- Many times during winter in the northern hemisphere, the polar vortex will expand, sending cold air southward with the jet stream.
- This is not confined to the United States. Portions of Europe and Asia also experience cold surges connected to the polar vortex.
- By itself, the only danger to humans is the magnitude of how cold temperatures will get when the polar vortex expands, sending Arctic air southward into areas that are not typically that cold.
- Polar vortex is losing stability and its splitting causes dramatic, extreme weather implications across the western nations like the US and Europe.
- With a ‘disrupted’ polar vortex in 2021, the colder air is expected to spill out of the Arctic and result in the onset of extremely harsh winters.
NCAVES India Forum 2021
- The Ministry of Statistics & Programme Implementation is conducting three live sessions of “Natural Capital Accounting and Valuation of Ecosystem Services” (NCAVES) India Forum 2021 are scheduled to be held on January 14, 21 and 28, 2021 in collaboration with United Nations Statistics Division (UNSD), European Union and UN Environment.
- It aims to disseminate the activities taken up by the Ministry under the Project and to highlight the uses to which natural capital accounts can be put, especially in the areas of decision making and policy analysis.
- The first session of the event on 14 January 2021 was dedicated to the discussions on the efforts made by India and the international agencies in the domain of natural capital accounting and valuation of the ecosystem services.
- Through the forum, the Ministry targets to showcase Government’s efforts in making environment a key dimension in our policy paradigm and welcomes active participation of all stakeholders in the NCAVES India Forum 2021.
- In 2017, the European Union initiated a project, NCAVES in 2017 to help nations advance the knowledge on environmental-economic accounting, in particular ecosystem accounting that can help in ensuring sustainable economic growth.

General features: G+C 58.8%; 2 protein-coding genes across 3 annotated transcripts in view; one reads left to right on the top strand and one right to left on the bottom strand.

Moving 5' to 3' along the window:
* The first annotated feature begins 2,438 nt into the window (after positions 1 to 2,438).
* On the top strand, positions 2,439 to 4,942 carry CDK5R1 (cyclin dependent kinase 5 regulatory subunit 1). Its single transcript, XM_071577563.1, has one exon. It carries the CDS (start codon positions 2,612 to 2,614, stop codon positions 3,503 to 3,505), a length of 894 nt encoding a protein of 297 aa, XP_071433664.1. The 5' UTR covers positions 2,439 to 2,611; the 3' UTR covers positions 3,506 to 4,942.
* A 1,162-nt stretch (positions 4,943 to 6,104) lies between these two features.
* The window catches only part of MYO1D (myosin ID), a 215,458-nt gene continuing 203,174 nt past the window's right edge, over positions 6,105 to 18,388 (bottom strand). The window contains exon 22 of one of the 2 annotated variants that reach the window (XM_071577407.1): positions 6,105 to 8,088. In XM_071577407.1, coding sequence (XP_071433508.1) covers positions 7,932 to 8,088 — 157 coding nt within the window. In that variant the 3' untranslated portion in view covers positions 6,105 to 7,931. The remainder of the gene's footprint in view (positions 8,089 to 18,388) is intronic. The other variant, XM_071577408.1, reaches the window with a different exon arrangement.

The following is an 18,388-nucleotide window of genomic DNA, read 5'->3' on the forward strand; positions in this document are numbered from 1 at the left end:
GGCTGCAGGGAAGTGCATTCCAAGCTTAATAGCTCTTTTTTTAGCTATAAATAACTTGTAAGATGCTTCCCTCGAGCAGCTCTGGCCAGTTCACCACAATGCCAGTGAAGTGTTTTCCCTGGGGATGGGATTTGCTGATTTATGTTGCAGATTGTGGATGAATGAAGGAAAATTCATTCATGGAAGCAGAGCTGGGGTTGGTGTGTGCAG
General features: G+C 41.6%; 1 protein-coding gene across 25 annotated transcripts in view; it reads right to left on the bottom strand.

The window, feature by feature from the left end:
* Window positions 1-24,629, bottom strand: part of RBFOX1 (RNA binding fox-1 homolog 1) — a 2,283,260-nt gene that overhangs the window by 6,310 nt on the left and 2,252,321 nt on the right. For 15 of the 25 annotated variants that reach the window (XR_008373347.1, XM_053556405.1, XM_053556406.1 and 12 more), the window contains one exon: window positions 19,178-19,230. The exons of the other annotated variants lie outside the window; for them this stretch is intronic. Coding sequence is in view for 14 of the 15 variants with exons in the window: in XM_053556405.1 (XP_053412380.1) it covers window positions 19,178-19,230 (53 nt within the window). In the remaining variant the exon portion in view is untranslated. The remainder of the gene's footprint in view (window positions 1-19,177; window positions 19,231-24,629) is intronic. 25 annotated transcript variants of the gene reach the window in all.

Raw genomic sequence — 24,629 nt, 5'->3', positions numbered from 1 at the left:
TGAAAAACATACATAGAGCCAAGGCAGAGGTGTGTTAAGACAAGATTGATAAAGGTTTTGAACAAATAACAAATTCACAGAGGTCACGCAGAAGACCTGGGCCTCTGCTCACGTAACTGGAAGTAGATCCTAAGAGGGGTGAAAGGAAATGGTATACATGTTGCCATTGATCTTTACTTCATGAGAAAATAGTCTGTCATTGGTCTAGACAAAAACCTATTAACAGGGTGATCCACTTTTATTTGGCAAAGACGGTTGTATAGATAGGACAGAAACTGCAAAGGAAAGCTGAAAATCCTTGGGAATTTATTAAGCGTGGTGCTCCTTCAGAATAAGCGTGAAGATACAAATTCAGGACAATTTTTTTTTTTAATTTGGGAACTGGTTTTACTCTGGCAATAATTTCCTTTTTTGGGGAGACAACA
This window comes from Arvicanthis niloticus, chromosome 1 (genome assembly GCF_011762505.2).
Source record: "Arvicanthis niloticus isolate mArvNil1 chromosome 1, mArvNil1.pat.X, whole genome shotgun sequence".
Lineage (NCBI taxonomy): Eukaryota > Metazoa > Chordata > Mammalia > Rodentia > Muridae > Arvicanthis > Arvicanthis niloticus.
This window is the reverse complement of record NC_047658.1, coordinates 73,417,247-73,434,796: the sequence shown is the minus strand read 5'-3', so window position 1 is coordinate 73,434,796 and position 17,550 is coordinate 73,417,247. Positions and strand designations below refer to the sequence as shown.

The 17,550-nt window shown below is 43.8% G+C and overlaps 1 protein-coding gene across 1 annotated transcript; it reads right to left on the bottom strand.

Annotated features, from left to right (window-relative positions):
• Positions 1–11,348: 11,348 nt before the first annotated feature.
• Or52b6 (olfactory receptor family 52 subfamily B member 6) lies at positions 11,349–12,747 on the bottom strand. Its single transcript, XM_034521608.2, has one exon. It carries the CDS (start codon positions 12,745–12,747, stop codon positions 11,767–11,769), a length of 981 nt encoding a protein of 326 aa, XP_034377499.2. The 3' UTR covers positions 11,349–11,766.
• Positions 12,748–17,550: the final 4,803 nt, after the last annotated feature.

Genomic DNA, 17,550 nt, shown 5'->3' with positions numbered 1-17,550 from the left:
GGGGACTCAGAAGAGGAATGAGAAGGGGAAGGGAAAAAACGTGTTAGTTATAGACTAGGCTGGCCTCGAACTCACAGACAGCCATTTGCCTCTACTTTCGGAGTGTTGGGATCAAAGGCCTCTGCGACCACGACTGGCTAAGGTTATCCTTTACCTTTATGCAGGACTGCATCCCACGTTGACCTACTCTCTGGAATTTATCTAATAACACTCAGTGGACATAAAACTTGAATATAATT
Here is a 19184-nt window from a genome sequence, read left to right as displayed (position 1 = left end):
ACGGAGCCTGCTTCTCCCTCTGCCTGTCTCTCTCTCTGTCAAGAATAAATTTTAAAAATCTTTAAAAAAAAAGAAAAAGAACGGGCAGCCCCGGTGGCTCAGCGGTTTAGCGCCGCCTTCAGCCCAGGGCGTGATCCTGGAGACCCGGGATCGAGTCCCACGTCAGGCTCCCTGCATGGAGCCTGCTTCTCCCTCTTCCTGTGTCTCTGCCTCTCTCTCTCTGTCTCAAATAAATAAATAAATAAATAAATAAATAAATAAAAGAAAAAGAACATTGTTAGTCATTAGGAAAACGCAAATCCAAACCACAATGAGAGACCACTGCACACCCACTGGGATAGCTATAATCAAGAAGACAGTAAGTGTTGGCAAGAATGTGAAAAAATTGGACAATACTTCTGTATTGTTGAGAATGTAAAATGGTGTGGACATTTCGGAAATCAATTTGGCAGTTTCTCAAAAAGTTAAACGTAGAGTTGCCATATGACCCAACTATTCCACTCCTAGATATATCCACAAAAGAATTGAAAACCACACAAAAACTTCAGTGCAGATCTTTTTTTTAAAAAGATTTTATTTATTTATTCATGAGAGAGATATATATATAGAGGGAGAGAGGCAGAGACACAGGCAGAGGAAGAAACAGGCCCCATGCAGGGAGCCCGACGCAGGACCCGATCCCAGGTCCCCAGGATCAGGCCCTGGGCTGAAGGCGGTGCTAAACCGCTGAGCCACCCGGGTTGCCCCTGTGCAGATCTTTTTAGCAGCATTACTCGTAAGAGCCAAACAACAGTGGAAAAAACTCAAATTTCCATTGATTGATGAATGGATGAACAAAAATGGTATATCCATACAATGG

- The NCAVES Project is being implemented in five countries – India, Brazil, China, Mexico and South Africa – by the United Nations Statistics Division (UNSD), United Nations Environment Programme (UNEP) and the Secretariat of the Convention of Biological Diversity (CBD).
Pradhan Mantri Kaushal Vikas Yojana
- The Third Phase of Pradhan Mantri Kaushal Vikas Yojana (PMKVY 3.0) will be launched in 600 districts across the country.
- Spearheaded by the Ministry of Skill Development and Entrepreneurship, this phase will focus on new-age and COVID-related skills.
- Skill India Mission-PMKVY 3.0 envisages training of candidates over a scheme period of 2020-2021.
- The Pradhan Mantri Kaushal Kendras, empaneled non-PMKK training centres and ITIs under Skill India will be rolling out PMKVY 3.0 training to build a robust pool of skilled professionals.
- On the basis of the learning gained from PMKVY 1.0 and PMKVY 2.0, PMKVY 3.0 will match the current policy doctrine and energize the skilling ecosystem affected due to the COVID-19 pandemic.
- The Skill India Mission launched by Prime Minister on 15 July 2015 has gained tremendous momentum through launch of its flagship scheme PMKVY to unlock the vision of making India the Skill Capital of the world.
Concentration of power in India Inc: Regulator reviews seven key sectors
- The Competition Commission of India (CCI) has launched a set of detailed investigations on the market dynamics of each sector amid the unprecedented concentration of power in at least seven core sectors in corporate India, from pharma and telecom to airports and ports.
- CCI has started a review of all model concession agreements — the legal contract that forms the basis of the public-private partnership — across four key infrastructure sectors: airports, ports, electricity and railways.
- The goal is to ensure that competition remains “vibrant” and there are enough players who are able to participate in the award of concessions.
ROLE OF CCI:
- The policy of the government is to make the economy more efficient, and, in that process, what the CCI can do is look at whether the dominance is abused or not. If there is abuse of dominance, CCI can take action under Section 4 of the Competition Act.
- Section 4 bars an enterprise from abusing its dominance and defines abuse through a range of steps that include denial of access, predatory pricing, limiting goods or services in a particular market.